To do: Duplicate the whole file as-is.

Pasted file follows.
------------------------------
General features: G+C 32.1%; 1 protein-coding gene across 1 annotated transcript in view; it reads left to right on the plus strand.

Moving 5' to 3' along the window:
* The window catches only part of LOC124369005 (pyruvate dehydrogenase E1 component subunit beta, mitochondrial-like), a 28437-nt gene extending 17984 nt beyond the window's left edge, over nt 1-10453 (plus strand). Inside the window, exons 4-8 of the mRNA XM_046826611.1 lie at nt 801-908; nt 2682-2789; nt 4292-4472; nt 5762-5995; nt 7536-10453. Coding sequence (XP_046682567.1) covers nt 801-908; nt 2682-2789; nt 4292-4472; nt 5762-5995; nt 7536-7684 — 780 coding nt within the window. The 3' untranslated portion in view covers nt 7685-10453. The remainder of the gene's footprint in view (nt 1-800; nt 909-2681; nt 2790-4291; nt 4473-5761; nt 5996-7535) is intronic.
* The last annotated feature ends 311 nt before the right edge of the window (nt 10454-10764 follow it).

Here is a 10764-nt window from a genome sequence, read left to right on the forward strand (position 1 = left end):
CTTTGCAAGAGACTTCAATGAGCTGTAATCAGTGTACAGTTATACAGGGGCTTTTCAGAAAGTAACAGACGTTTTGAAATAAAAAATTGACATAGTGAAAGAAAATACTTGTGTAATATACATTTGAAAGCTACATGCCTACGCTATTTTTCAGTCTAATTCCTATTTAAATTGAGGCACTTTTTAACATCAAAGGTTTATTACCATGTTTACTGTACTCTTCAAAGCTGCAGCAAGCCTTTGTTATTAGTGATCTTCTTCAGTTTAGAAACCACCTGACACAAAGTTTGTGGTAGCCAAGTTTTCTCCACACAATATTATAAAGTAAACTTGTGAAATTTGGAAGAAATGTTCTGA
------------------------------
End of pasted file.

General features: G+C 32.1%; 1 protein-coding gene across 1 annotated transcript in view; it reads left to right on the plus strand.

Moving 5' to 3' along the window:
* The window catches only part of LOC124369005 (pyruvate dehydrogenase E1 component subunit beta, mitochondrial-like), a 28437-nt gene extending 17984 nt beyond the window's left edge, over nt 1-10453 (plus strand). Inside the window, exons 4-8 of the mRNA XM_046826611.1 lie at nt 801-908; nt 2682-2789; nt 4292-4472; nt 5762-5995; nt 7536-10453. Coding sequence (XP_046682567.1) covers nt 801-908; nt 2682-2789; nt 4292-4472; nt 5762-5995; nt 7536-7684 — 780 coding nt within the window. The 3' untranslated portion in view covers nt 7685-10453. The remainder of the gene's footprint in view (nt 1-800; nt 909-2681; nt 2790-4291; nt 4473-5761; nt 5996-7535) is intronic.
* The last annotated feature ends 311 nt before the right edge of the window (nt 10454-10764 follow it).

Here is a 10764-nt window from a genome sequence, read left to right on the forward strand (position 1 = left end):
CTTTGCAAGAGACTTCAATGAGCTGTAATCAGTGTACAGTTATACAGGGGCTTTTCAGAAAGTAACAGACGTTTTGAAATAAAAAATTGACATAGTGAAAGAAAATACTTGTGTAATATACATTTGAAAGCTACATGCCTACGCTATTTTTCAGTCTAATTCCTATTTAAATTGAGGCACTTTTTAACATCAAAGGTTTATTACCATGTTTACTGTACTCTTCAAAGCTGCAGCAAGCCTTTGTTATTAGTGATCTTCTTCAGTTTAGAAACCACCTGACACAAAGTTTGTGGTAGCCAAGTTTTCTCCACACAATATTATAAAGTAAACTTGTGAAATTTGGAAGAAATGTTCTGA